In what’s music to everyone’s ears, the Australian Institute of Music’s Sydney campus has just undergone a $6 million redevelopment to consolidate its assortment of buildings into a campus that feels much more of a single opus.
It’s something that’s revitalised the institute. “It’s brought up our facilities to be state of the art, with three different-sized auditoria, good learning spaces, a great recital space and impromptu performance area,” said the institute’s chief executive Margaret Noble.
“It’s brought some really nice circulation and social spaces for the students as well, and we’ve taken the opportunity to upgrade our technology so you can record from any level of the buildings to our recording studio on the ground floor. I think it’s now making people much more aware of the institute, the quality of our services and the venues available for external hire.”
The architects who undertook the project were Fender Katsalidis, who’ve worked with the institute, on and off, for about 25 years. With buildings scattered throughout Sydney, it was determined the organisation would be much better off if it could concentrate all its operations in one site.
As a result, its Foveaux Street, Surry Hills, location was anointed the major HQ, and a huge renovation project was undertaken – the early 1900s warehouse, a 1930s five-level brick heritage structure on the corner and a similar five-storey infill building, added in 2015, between.
The result has been to create one campus for all the students of every discipline taught – including classical and contemporary music, audio production, composition, arts and entertainment management, and music theatre.
“The aim was to bring all the buildings into one place to try to create a single campus and a new heart for the school and give it a bit of soul,” said Fender Katsalidis director Rob Mirams.
“It’s a much better solution for the institute and has created a fantastic dynamic because now it’s much easier to have a cross-pollination of all the different disciplines. There’s now one common floor for the students with a cafe, the library, dance studio, auditorium and ad hoc performance space. That’s become the core and the heart of the place now.”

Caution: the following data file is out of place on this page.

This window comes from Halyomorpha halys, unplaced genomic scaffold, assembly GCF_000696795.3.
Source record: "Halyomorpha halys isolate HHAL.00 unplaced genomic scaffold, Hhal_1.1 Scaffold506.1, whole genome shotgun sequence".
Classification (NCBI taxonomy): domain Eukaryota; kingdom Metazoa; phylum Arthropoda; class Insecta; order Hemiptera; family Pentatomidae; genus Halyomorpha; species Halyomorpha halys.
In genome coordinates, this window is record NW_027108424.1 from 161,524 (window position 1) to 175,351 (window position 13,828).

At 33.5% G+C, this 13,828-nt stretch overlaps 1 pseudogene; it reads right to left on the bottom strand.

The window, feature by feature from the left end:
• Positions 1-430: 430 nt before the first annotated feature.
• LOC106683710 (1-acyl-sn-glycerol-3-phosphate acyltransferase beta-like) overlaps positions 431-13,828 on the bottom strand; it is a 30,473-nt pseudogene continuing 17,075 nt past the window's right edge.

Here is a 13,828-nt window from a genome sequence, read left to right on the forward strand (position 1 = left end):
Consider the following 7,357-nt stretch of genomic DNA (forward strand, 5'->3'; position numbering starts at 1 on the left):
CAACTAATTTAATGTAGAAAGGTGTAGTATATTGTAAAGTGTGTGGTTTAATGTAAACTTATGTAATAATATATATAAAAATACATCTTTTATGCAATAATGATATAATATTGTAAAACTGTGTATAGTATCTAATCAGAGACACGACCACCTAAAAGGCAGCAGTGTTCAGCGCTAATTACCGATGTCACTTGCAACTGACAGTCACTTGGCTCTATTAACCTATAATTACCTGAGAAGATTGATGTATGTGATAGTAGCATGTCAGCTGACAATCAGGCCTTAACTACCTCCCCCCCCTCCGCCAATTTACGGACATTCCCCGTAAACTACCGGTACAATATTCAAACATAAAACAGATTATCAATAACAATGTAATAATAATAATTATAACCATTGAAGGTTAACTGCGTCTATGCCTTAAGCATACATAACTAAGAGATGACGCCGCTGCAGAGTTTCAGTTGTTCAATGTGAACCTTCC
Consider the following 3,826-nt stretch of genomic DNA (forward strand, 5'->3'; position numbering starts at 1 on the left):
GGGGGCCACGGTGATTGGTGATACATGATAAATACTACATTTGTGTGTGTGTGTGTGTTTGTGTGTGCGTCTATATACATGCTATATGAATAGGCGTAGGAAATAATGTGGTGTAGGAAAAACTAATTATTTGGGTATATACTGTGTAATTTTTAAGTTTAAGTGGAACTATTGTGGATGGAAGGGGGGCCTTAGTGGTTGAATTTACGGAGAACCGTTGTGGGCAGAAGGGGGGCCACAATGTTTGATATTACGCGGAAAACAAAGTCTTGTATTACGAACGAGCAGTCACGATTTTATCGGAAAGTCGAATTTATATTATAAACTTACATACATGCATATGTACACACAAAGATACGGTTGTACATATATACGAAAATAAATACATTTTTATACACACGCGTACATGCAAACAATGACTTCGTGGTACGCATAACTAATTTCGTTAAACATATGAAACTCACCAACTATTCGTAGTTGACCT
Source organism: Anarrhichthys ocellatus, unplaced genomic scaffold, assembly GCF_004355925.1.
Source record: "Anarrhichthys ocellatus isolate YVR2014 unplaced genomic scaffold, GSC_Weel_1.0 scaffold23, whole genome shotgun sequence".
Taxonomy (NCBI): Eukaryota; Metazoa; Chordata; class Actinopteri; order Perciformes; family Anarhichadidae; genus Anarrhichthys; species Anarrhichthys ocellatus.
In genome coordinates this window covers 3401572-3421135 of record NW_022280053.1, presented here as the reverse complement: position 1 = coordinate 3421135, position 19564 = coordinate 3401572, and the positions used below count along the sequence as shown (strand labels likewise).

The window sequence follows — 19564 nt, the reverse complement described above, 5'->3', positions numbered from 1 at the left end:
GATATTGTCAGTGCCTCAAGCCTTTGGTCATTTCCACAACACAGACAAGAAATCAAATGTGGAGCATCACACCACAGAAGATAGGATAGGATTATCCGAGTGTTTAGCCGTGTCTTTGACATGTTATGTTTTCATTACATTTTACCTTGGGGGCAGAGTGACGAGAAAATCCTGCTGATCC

The inspiring redesign has seen multi-use areas formed, such as performance places that transform into classrooms, auditoria doubling as performance and lecture theatres and student breakout areas that can become impromptu performance spaces.
The warehouse building, formerly a garment manufacturing business, had been used by the institute for some years, but was cluttered with partitions and had never had its full potential explored.
For this project, the ceilings were torn down to reveal handsome clerestory windows that no one had known were there, painted timber trusses were sandblasted back down to the original wood, ironbark columns were restored and timber acoustic panels were placed to deflect sound. The end result has seen the heritage features highlighted by contemporary design in a series of light, bright, lofty spaces.
AIM has been operating in Sydney now for more than 50 years, since it was first founded as the Sydney Guitar School in 1968. It also set up a Melbourne campus more recently, with an old wool auction house on King Street becoming an auditorium, and the pair offer a range of fully accredited music and creative arts programs to both domestic and international students.
Now with about 800 students enrolled in Sydney and another 300 in Melbourne, former graduates include singer Casey Donovan, who won the second season of Australian Idol, tenor Mark Vincent who won Australia’s Got Talent in 2009, Bardot girl band member Tiffani Wood, rock, metal and fusion guitarist Chris Brooks, Emmy-nominated composer Bianca Moon and pop singer Palmy.
International recording star rapper Daniel “D Minor” Harvey is a current student, studying his bachelor of composition and production, with his single Concrete Pillow, about his journey from homelessness, reaching more than 11 million views worldwide. He won gold for Australia at the annual World Championships of Performing Arts.
Fender Katsalidis principal Joshua Farkash, who has friends who are also graduates of the institute and whose own daughter is a composer, says they worked closely with staff and students to establish a brief that would work for everyone.
“With the warehouse, there were a lot of partitions and ceilings that prevented you from appreciating the original architecture of the structure and, once they were stripped away, you could enjoy the volumes and space,” he said.
“It took a lot of investigative work, but it was very exciting to rediscover how it should look. Now with one entrance point, it can also be opened to the public for events, concerts or shows with so many more possibilities. The staff and students all say they love it.”
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